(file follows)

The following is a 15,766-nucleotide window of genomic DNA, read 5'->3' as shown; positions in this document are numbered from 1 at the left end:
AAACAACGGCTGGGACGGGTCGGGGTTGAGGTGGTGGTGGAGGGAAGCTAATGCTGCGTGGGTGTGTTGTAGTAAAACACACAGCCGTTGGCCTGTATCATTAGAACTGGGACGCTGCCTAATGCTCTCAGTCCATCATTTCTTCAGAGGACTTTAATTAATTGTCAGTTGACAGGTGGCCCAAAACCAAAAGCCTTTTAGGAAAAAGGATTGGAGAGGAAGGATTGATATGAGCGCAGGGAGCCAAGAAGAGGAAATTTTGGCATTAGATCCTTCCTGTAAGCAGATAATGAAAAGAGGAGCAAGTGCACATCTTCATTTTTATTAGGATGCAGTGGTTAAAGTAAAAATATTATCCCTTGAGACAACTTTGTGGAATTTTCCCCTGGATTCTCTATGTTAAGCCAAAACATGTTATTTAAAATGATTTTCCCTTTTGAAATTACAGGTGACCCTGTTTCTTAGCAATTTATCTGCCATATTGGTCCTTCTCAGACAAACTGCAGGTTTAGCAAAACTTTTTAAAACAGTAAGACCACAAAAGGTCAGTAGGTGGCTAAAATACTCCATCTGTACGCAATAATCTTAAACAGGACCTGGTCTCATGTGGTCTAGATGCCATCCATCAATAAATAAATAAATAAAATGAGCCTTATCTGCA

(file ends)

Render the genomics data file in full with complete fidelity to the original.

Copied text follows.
The following is a 15,766-nucleotide window of genomic DNA, read 5'->3' as shown; positions in this document are numbered from 1 at the left end:
AAACAACGGCTGGGACGGGTCGGGGTTGAGGTGGTGGTGGAGGGAAGCTAATGCTGCGTGGGTGTGTTGTAGTAAAACACACAGCCGTTGGCCTGTATCATTAGAACTGGGACGCTGCCTAATGCTCTCAGTCCATCATTTCTTCAGAGGACTTTAATTAATTGTCAGTTGACAGGTGGCCCAAAACCAAAAGCCTTTTAGGAAAAAGGATTGGAGAGGAAGGATTGATATGAGCGCAGGGAGCCAAGAAGAGGAAATTTTGGCATTAGATCCTTCCTGTAAGCAGATAATGAAAAGAGGAGCAAGTGCACATCTTCATTTTTATTAGGATGCAGTGGTTAAAGTAAAAATATTATCCCTTGAGACAACTTTGTGGAATTTTCCCCTGGATTCTCTATGTTAAGCCAAAACATGTTATTTAAAATGATTTTCCCTTTTGAAATTACAGGTGACCCTGTTTCTTAGCAATTTATCTGCCATATTGGTCCTTCTCAGACAAACTGCAGGTTTAGCAAAACTTTTTAAAACAGTAAGACCACAAAAGGTCAGTAGGTGGCTAAAATACTCCATCTGTACGCAATAATCTTAAACAGGACCTGGTCTCATGTGGTCTAGATGCCATCCATCAATAAATAAATAAATAAAATGAGCCTTATCTGCA